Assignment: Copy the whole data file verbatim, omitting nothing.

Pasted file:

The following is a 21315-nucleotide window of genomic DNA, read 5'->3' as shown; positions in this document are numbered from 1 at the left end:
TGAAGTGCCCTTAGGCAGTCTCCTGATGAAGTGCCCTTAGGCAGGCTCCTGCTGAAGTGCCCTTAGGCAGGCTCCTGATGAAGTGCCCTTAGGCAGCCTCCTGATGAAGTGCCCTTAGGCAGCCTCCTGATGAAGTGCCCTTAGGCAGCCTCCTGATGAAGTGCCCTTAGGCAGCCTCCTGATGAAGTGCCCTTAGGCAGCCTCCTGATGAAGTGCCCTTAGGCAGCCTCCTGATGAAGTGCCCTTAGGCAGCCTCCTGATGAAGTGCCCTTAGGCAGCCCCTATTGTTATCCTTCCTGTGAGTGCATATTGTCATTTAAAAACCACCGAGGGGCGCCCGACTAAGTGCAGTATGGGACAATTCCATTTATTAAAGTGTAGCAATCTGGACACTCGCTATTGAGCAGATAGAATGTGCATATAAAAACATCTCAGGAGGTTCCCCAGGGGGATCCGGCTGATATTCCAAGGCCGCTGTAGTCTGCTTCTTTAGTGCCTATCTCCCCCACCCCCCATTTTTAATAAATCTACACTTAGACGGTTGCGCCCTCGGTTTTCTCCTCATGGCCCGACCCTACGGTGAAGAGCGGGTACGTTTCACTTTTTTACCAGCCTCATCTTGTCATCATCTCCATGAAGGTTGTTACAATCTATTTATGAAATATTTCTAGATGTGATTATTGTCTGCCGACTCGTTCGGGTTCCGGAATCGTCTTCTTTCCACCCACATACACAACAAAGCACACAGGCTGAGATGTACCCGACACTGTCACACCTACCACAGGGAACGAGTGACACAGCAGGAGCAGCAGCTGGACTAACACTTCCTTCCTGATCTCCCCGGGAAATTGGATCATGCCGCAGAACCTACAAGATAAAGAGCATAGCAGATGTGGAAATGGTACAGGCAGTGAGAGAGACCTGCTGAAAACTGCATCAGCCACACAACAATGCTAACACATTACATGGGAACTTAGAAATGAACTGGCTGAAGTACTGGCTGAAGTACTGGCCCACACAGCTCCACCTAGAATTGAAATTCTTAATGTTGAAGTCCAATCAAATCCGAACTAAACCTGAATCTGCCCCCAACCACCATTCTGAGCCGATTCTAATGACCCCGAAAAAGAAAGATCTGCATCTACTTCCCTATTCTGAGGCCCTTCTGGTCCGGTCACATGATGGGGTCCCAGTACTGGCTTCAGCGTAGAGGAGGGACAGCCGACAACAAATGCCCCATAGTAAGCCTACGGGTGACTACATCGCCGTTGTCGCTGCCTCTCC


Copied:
The following is a 21315-nucleotide window of genomic DNA, read 5'->3' as shown; positions in this document are numbered from 1 at the left end:
TGAAGTGCCCTTAGGCAGTCTCCTGATGAAGTGCCCTTAGGCAGGCTCCTGCTGAAGTGCCCTTAGGCAGGCTCCTGATGAAGTGCCCTTAGGCAGCCTCCTGATGAAGTGCCCTTAGGCAGCCTCCTGATGAAGTGCCCTTAGGCAGCCTCCTGATGAAGTGCCCTTAGGCAGCCTCCTGATGAAGTGCCCTTAGGCAGCCTCCTGATGAAGTGCCCTTAGGCAGCCTCCTGATGAAGTGCCCTTAGGCAGCCTCCTGATGAAGTGCCCTTAGGCAGCCCCTATTGTTATCCTTCCTGTGAGTGCATATTGTCATTTAAAAACCACCGAGGGGCGCCCGACTAAGTGCAGTATGGGACAATTCCATTTATTAAAGTGTAGCAATCTGGACACTCGCTATTGAGCAGATAGAATGTGCATATAAAAACATCTCAGGAGGTTCCCCAGGGGGATCCGGCTGATATTCCAAGGCCGCTGTAGTCTGCTTCTTTAGTGCCTATCTCCCCCACCCCCCATTTTTAATAAATCTACACTTAGACGGTTGCGCCCTCGGTTTTCTCCTCATGGCCCGACCCTACGGTGAAGAGCGGGTACGTTTCACTTTTTTACCAGCCTCATCTTGTCATCATCTCCATGAAGGTTGTTACAATCTATTTATGAAATATTTCTAGATGTGATTATTGTCTGCCGACTCGTTCGGGTTCCGGAATCGTCTTCTTTCCACCCACATACACAACAAAGCACACAGGCTGAGATGTACCCGACACTGTCACACCTACCACAGGGAACGAGTGACACAGCAGGAGCAGCAGCTGGACTAACACTTCCTTCCTGATCTCCCCGGGAAATTGGATCATGCCGCAGAACCTACAAGATAAAGAGCATAGCAGATGTGGAAATGGTACAGGCAGTGAGAGAGACCTGCTGAAAACTGCATCAGCCACACAACAATGCTAACACATTACATGGGAACTTAGAAATGAACTGGCTGAAGTACTGGCTGAAGTACTGGCCCACACAGCTCCACCTAGAATTGAAATTCTTAATGTTGAAGTCCAATCAAATCCGAACTAAACCTGAATCTGCCCCCAACCACCATTCTGAGCCGATTCTAATGACCCCGAAAAAGAAAGATCTGCATCTACTTCCCTATTCTGAGGCCCTTCTGGTCCGGTCACATGATGGGGTCCCAGTACTGGCTTCAGCGTAGAGGAGGGACAGCCGACAACAAATGCCCCATAGTAAGCCTACGGGTGACTACATCGCCGTTGTCGCTGCCTCTCC